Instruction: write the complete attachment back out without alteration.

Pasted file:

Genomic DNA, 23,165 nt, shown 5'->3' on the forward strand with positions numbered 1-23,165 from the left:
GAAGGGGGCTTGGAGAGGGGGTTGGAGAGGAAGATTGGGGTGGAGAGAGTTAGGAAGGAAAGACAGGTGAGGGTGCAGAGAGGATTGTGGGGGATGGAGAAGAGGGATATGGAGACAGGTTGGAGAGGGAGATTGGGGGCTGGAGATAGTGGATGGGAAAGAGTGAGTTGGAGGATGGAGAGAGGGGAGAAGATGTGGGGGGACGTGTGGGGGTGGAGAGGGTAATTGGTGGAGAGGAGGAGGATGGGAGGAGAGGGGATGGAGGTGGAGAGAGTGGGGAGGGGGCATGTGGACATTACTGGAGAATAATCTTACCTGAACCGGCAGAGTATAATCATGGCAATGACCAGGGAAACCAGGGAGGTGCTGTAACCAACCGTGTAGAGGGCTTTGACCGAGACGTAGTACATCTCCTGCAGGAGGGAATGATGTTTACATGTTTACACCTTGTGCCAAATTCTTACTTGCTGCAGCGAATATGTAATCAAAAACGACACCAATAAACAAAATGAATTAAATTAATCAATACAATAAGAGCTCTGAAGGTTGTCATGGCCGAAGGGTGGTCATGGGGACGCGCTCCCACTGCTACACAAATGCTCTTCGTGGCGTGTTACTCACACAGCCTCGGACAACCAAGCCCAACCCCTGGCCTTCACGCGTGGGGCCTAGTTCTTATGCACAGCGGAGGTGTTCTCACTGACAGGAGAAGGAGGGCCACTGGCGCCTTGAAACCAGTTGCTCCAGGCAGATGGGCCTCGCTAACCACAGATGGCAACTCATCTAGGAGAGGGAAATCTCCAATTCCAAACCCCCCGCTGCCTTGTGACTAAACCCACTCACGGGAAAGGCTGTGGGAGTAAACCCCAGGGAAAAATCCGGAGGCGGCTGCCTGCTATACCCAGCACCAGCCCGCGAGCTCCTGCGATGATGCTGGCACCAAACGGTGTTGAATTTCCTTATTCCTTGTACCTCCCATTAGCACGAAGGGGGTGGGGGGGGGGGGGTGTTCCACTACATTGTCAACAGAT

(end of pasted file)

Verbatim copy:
Genomic DNA, 23,165 nt, shown 5'->3' on the forward strand with positions numbered 1-23,165 from the left:
GAAGGGGGCTTGGAGAGGGGGTTGGAGAGGAAGATTGGGGTGGAGAGAGTTAGGAAGGAAAGACAGGTGAGGGTGCAGAGAGGATTGTGGGGGATGGAGAAGAGGGATATGGAGACAGGTTGGAGAGGGAGATTGGGGGCTGGAGATAGTGGATGGGAAAGAGTGAGTTGGAGGATGGAGAGAGGGGAGAAGATGTGGGGGGACGTGTGGGGGTGGAGAGGGTAATTGGTGGAGAGGAGGAGGATGGGAGGAGAGGGGATGGAGGTGGAGAGAGTGGGGAGGGGGCATGTGGACATTACTGGAGAATAATCTTACCTGAACCGGCAGAGTATAATCATGGCAATGACCAGGGAAACCAGGGAGGTGCTGTAACCAACCGTGTAGAGGGCTTTGACCGAGACGTAGTACATCTCCTGCAGGAGGGAATGATGTTTACATGTTTACACCTTGTGCCAAATTCTTACTTGCTGCAGCGAATATGTAATCAAAAACGACACCAATAAACAAAATGAATTAAATTAATCAATACAATAAGAGCTCTGAAGGTTGTCATGGCCGAAGGGTGGTCATGGGGACGCGCTCCCACTGCTACACAAATGCTCTTCGTGGCGTGTTACTCACACAGCCTCGGACAACCAAGCCCAACCCCTGGCCTTCACGCGTGGGGCCTAGTTCTTATGCACAGCGGAGGTGTTCTCACTGACAGGAGAAGGAGGGCCACTGGCGCCTTGAAACCAGTTGCTCCAGGCAGATGGGCCTCGCTAACCACAGATGGCAACTCATCTAGGAGAGGGAAATCTCCAATTCCAAACCCCCCGCTGCCTTGTGACTAAACCCACTCACGGGAAAGGCTGTGGGAGTAAACCCCAGGGAAAAATCCGGAGGCGGCTGCCTGCTATACCCAGCACCAGCCCGCGAGCTCCTGCGATGATGCTGGCACCAAACGGTGTTGAATTTCCTTATTCCTTGTACCTCCCATTAGCACGAAGGGGGTGGGGGGGGGGGGGTGTTCCACTACATTGTCAACAGAT